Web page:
The Oxford Handbook Of The Responsibility To Protect

Author: Tim Dunne
Publisher: Oxford University Press
ISBN: 0198753845
Size: 56.38 MB
Format: PDF, Kindle
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The Responsibility to Protect (R2P) is intended to provide an effective framework for responding to crimes of genocide, ethnic cleansing, war crimes, and crimes against humanity. It is a response to the many conscious-shocking cases where atrocities - on the worst scale - have occurred even during the post 1945 period when the United Nations was built to save us all from the scourge of genocide. The R2P concept accords to sovereign states and international institutions a responsibility to assist peoples who are at risk - or experiencing - the worst atrocities. R2P maintains that collective action should be taken by members of the United Nations to prevent or halt such gross violations of basic human rights. This Handbook, containing contributions from leading theorists, and practitioners (including former foreign ministers and special advisors), examines the progress that has been made in the last 10 years; it also looks forward to likely developments in the next decade.

Ngo Leadership And Human Rights

Author: Richard K. Ghere
Publisher:
ISBN: 9781565494183
Size: 61.37 MB
Format: PDF, ePub, Mobi
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NGO Leadership and Human Rights covers various topics of importance to those who work in development and/or advocacy organizations with human rights orientations and for undergraduate and graduate students aspiring to such careers. This book provides context, definition and guidance for the perplexed seeking entrance into a challenging but rewarding endeavor. Ghere argues that the human rights and development communities need to communicate and interact with each other much more effectively than is the case at present. In particular, leaders of human rights and development NGOs need to get on the same page in terms of both theory and practice. In addition to being an informative guide for a career choice, NGO Leadership and Human Rights stands as a readable state of the art survey on the scholarship and history of human rights.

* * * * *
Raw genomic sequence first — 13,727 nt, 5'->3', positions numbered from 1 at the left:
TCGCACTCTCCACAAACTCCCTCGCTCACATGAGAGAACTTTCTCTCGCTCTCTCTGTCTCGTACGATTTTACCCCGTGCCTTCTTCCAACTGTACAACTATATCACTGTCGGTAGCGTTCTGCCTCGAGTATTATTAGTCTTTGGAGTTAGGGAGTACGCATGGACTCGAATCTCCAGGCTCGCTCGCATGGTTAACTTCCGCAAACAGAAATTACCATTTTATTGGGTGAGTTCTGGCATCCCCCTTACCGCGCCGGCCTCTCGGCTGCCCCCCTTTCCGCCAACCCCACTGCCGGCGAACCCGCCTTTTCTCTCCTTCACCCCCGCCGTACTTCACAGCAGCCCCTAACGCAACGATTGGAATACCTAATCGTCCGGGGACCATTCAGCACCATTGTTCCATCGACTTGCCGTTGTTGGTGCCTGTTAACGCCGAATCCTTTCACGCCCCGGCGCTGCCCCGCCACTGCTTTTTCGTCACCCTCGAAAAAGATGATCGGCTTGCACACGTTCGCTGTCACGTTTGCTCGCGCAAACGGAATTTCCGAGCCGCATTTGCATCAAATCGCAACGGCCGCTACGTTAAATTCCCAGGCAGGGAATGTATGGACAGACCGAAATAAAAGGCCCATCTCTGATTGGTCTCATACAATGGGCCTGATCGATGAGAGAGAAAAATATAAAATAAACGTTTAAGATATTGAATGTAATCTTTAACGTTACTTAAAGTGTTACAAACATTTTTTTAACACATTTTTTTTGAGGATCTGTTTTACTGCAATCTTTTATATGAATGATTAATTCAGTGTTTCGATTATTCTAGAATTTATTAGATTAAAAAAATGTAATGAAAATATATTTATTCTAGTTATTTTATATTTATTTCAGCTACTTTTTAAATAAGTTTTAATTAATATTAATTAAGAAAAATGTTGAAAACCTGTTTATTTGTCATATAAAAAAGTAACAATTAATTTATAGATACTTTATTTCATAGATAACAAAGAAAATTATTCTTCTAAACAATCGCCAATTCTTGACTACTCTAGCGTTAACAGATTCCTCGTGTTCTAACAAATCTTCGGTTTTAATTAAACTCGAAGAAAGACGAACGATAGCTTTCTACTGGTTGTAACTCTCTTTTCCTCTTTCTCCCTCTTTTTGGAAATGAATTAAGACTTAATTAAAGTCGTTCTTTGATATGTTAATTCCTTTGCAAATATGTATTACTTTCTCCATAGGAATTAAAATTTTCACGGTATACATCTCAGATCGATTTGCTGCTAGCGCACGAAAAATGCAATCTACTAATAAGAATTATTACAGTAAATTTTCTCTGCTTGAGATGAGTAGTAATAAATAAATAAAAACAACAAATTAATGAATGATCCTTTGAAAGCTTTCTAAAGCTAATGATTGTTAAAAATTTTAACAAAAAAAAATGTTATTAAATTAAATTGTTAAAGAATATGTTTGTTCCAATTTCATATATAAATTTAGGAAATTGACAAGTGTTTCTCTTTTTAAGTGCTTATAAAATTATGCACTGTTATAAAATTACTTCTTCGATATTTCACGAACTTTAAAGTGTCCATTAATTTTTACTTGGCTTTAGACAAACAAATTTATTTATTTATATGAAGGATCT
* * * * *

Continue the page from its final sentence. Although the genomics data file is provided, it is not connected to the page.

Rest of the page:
Born Of War

Author: R. Charli Carpenter
Publisher: Kumarian Press
ISBN: 1565492374
Size: 54.12 MB
Format: PDF